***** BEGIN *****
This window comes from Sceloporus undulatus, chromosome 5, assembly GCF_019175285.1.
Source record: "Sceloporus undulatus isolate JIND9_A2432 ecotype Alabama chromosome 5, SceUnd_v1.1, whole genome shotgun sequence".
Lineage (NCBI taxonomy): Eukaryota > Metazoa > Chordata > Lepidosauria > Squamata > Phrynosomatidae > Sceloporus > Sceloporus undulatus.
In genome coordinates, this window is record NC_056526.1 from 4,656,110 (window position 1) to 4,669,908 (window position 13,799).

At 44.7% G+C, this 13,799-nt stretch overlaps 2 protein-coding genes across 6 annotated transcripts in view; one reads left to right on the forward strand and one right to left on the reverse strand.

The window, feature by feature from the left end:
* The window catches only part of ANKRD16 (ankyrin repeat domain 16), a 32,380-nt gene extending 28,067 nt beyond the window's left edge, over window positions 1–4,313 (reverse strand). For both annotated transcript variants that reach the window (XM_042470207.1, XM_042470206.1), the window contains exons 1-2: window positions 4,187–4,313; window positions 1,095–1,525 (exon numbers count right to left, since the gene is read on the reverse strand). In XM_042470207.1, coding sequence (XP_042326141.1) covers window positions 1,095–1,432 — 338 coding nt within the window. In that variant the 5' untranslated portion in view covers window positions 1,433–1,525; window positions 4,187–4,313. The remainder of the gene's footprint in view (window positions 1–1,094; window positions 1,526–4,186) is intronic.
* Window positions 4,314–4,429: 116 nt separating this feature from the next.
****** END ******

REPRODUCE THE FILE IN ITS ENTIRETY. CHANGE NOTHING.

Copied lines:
This window comes from Sceloporus undulatus, chromosome 5, assembly GCF_019175285.1.
Source record: "Sceloporus undulatus isolate JIND9_A2432 ecotype Alabama chromosome 5, SceUnd_v1.1, whole genome shotgun sequence".
Lineage (NCBI taxonomy): Eukaryota > Metazoa > Chordata > Lepidosauria > Squamata > Phrynosomatidae > Sceloporus > Sceloporus undulatus.
In genome coordinates, this window is record NC_056526.1 from 4,656,110 (window position 1) to 4,669,908 (window position 13,799).

At 44.7% G+C, this 13,799-nt stretch overlaps 2 protein-coding genes across 6 annotated transcripts in view; one reads left to right on the forward strand and one right to left on the reverse strand.

The window, feature by feature from the left end:
* The window catches only part of ANKRD16 (ankyrin repeat domain 16), a 32,380-nt gene extending 28,067 nt beyond the window's left edge, over window positions 1–4,313 (reverse strand). For both annotated transcript variants that reach the window (XM_042470207.1, XM_042470206.1), the window contains exons 1-2: window positions 4,187–4,313; window positions 1,095–1,525 (exon numbers count right to left, since the gene is read on the reverse strand). In XM_042470207.1, coding sequence (XP_042326141.1) covers window positions 1,095–1,432 — 338 coding nt within the window. In that variant the 5' untranslated portion in view covers window positions 1,433–1,525; window positions 4,187–4,313. The remainder of the gene's footprint in view (window positions 1–1,094; window positions 1,526–4,186) is intronic.
* Window positions 4,314–4,429: 116 nt separating this feature from the next.